I apologize for being a little late with this but wanted to share the news because there’s still time to see it. Tomorrow morning (Aug. 28), the very thin crescent moon will be making its last pass across the Beehive Cluster in Cancer until June 2026. The Beehive is a naked-eye star cluster that looks like a fuzzy spot in the constellation Cancer the Crab. Through binoculars that fuzz resolves into dozens of individual stars.
Tomorrow morning the very thin waning crescent moon will clear the trees shortly before the start of dawn. You probably won’t see the cluster with the unaided eye because of low altitude and minor moonlight, but binoculars will reveal a beautiful scene with the delicate moon hovering in the foreground against a patchwork of pretty stars. The moon’s path varies across the sky from year to year because its orbit is inclined about 5° to that of the Earth. Some years its path crosses the Beehive, others not. After tomorrow the moon will pass near but not over the cluster for more nearly 7 years.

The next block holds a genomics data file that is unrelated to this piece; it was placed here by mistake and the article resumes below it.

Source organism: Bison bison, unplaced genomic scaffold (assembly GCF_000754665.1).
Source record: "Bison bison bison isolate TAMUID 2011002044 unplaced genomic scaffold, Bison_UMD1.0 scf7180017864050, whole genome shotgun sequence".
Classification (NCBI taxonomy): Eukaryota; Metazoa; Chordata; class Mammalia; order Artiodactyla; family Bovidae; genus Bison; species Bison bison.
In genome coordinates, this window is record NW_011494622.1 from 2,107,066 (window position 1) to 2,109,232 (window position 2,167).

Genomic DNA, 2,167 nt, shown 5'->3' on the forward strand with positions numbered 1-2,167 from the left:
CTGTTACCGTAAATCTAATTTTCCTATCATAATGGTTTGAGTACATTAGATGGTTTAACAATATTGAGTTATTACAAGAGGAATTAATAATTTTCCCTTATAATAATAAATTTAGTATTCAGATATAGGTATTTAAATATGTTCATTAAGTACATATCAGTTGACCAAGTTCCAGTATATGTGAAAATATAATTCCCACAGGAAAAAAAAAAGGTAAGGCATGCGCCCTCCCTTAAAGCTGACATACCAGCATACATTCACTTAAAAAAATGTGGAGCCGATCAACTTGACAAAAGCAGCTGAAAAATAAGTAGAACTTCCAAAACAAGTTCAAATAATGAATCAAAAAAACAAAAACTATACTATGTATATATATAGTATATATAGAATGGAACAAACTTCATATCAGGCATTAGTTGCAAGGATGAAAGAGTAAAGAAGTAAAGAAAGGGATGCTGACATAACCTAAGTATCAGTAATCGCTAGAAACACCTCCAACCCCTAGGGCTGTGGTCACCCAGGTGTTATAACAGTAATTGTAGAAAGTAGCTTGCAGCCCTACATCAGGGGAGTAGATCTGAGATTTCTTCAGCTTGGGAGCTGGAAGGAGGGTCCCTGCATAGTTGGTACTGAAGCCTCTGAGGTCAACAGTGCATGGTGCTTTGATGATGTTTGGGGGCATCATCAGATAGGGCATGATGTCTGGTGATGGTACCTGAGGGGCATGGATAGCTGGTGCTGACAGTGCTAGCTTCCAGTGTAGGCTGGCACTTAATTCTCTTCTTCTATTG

As the pair rises higher and dawn begins, the bright lunar crescent will slowly cover the Beehive’s stars one after another. Observers in the East won’t get to see this because dawn will be underway when the first stars disappear behind the moon. Observers in the Midwest will catch a few of these occultations. But if you live in the western half of the country you’ll not only get to witness occultations at the moon’s bright limb but the reappearance of those stars about an hour later at the dark, earth-lit edge — a dramatic sight.
Click here to find your sunrise time then subtract about an hour and a half to arrive at the time when dawn first starts. Bring binoculars for the best view. If you don’t mind getting up about 5 a.m. or if you’re already up at that hour anyway, take a look low in the eastern sky and find the moon. Then point your binoculars (or telescope) that way and watch it intrude on the Beehive.